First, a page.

This article is by Moshe Mikanovsky, Regular contributing writer for FineArtViews. An emerging artist searching his way in the art world, he loves to share what he learns. With over 20 years of technology experience, Moshe combines his technological background and his passion for the arts with the goal of "working his dream". You should submit an article and share your views as a guest author by clicking here.
Last time I wrote and quoted some of Seth Godin’s wisdom about art and artists from his bestseller book Linchpin. There is so much I have learned from that one book, and I completely understand why and how this amazing entrepreneur-writer-blogger-artist is so influential in this time and age. Today, I want to share with you a very simple concept about gift giving.
The Circles of the Gift System
Godin brings an example from the art world, mentioning Monet as an example, but it works for any known artist out there.
There are three circles for each of us. The first is our close friends and family. We give them true gifts from our heart. We don’t care about bottom-lines and income when it comes to this circle. Monet gave paintings to his friends. We all do to ours.
The second circle is the commerce circle. We paint one-time commissions or sell original paintings (or even prints) to our collectors. Monet sold his paintings as well to his contemporary collectors. This circle can grow in time, but is quite limited in number.
The third circle is the rest of the world. The vast exposure of an artist via international museums, books of art etc. There is a real gift to be able to enter an art museum for the price of lunch and coffee, and enjoy all the gifts given to us by the masters of far and near. And similarly to that, in our days, the exposure of artwork on websites is available for the entire world to see!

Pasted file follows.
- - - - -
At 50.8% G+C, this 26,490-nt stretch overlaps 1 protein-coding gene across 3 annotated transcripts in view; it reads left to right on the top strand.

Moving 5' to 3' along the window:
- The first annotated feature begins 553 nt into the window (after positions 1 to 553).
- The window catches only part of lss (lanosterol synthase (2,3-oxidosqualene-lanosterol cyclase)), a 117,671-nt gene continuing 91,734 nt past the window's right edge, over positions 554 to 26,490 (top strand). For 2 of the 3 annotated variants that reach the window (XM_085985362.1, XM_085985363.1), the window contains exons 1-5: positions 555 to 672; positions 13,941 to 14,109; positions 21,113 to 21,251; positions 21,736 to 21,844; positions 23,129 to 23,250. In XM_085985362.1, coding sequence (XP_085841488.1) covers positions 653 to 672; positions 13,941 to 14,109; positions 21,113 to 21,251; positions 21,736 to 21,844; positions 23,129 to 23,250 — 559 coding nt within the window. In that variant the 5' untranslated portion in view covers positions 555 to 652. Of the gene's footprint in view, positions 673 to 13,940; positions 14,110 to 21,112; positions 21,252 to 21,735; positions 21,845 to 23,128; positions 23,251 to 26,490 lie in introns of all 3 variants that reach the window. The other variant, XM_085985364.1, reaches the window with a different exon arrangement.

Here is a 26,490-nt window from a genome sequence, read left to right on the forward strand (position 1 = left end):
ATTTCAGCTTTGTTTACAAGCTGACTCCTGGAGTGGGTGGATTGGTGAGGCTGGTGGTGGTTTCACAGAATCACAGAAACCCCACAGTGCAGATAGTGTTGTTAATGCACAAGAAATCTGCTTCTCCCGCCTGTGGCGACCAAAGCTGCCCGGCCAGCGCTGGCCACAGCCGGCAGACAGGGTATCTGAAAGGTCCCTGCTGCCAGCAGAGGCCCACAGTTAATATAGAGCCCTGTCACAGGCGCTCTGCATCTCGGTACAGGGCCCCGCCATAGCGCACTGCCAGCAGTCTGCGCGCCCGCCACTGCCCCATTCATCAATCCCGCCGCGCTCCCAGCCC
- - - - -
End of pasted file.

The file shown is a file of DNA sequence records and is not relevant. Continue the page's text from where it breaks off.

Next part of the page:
And here is the magic, per Godin – in the third circle. The same way that museum exposure to the public, the third circle, increases the price of artwork, and creates demand by collectors who “have to have it” – once you give freely to the third circle, people will want to have what you have and will buy what you have. So the larger the third circle becomes, the second circle (remember – commerce, collectors, paying clients) will also grow.
And here is where it becomes so simple. Godin’s argument is that you don’t have to worry about the second circle at all. Just give your gifts to the first and the third circles, and the second one will take care of its own.
Think About Your Circles
So who is in your circle? The first one should be easy. It’s our families. Our friends. I have given many times artwork to them. And it is a true gift. Priceless.
It is pretty easy, but requires some work, to enlarge your third circle by giving gifts. And the gifts do not need to be pieces of art. Here are some examples:
- Share your artwork online, on your site, Flickr, Facebook or WetCanvas. There are so many places you can do it!
- Donate artwork to worthy charities that you believe in and are close to your heart.
- Volunteer in your local art group. Being just a member is only taking. When you give your time, you are giving and gifting.
- Write guest blog posts to other blogs. Many are looking for guest writers, and your one-time post is a gift to the blog owner and its readers.
- Participate in group art shows. Even if they cost few bucks for registration or jurying, this is your gift to promote local shows, art appreciation and community connections.
- Work with your kids, even their friends or school classes on art projects and initiative. Why not help their teacher paint the set for the next class’ show? All the parents and teachers will hear about it (I know, from experience)
- And many more ways…
Would the second circle come through?
Or in other world, would my sales increase? Will I be able to live from my art?
I would say – don’t worry about this at all! Don’t make art with the goal of making money. Make art with the goal of making a gift. The money will come.
Do you agree? If you do, let us know of situations that you saw how this concept works. If you don’t agree, tell us why. I would love to hear from you all.